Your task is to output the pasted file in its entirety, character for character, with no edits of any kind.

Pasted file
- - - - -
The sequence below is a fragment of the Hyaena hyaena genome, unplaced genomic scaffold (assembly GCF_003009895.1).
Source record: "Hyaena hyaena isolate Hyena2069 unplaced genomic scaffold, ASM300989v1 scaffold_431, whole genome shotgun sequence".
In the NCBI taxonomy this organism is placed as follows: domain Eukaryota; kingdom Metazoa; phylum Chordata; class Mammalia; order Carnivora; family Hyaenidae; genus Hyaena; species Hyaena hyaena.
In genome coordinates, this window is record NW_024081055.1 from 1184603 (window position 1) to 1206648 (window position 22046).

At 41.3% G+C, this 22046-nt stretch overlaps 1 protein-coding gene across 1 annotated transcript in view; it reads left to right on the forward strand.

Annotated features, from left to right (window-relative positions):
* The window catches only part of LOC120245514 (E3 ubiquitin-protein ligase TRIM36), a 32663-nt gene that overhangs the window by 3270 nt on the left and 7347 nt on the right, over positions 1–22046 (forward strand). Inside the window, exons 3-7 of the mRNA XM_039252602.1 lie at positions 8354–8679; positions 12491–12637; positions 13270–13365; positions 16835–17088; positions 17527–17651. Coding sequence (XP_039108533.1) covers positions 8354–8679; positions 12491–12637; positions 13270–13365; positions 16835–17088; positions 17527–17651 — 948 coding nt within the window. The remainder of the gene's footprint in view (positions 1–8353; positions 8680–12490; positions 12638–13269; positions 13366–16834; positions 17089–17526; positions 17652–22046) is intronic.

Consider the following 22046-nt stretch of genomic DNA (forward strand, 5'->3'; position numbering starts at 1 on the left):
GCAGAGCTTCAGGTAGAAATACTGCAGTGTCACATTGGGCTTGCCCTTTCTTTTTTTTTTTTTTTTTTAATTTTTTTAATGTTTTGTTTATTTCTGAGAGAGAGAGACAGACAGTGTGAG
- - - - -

The sequence below is a fragment of the Hyaena hyaena genome, unplaced genomic scaffold (assembly GCF_003009895.1).
Source record: "Hyaena hyaena isolate Hyena2069 unplaced genomic scaffold, ASM300989v1 scaffold_431, whole genome shotgun sequence".
In the NCBI taxonomy this organism is placed as follows: domain Eukaryota; kingdom Metazoa; phylum Chordata; class Mammalia; order Carnivora; family Hyaenidae; genus Hyaena; species Hyaena hyaena.
In genome coordinates, this window is record NW_024081055.1 from 1184603 (window position 1) to 1206648 (window position 22046).

At 41.3% G+C, this 22046-nt stretch overlaps 1 protein-coding gene across 1 annotated transcript in view; it reads left to right on the forward strand.

Annotated features, from left to right (window-relative positions):
* The window catches only part of LOC120245514 (E3 ubiquitin-protein ligase TRIM36), a 32663-nt gene that overhangs the window by 3270 nt on the left and 7347 nt on the right, over positions 1–22046 (forward strand). Inside the window, exons 3-7 of the mRNA XM_039252602.1 lie at positions 8354–8679; positions 12491–12637; positions 13270–13365; positions 16835–17088; positions 17527–17651. Coding sequence (XP_039108533.1) covers positions 8354–8679; positions 12491–12637; positions 13270–13365; positions 16835–17088; positions 17527–17651 — 948 coding nt within the window. The remainder of the gene's footprint in view (positions 1–8353; positions 8680–12490; positions 12638–13269; positions 13366–16834; positions 17089–17526; positions 17652–22046) is intronic.

Consider the following 22046-nt stretch of genomic DNA (forward strand, 5'->3'; position numbering starts at 1 on the left):
GCAGAGCTTCAGGTAGAAATACTGCAGTGTCACATTGGGCTTGCCCTTTCTTTTTTTTTTTTTTTTTTAATTTTTTTAATGTTTTGTTTATTTCTGAGAGAGAGAGACAGACAGTGTGAG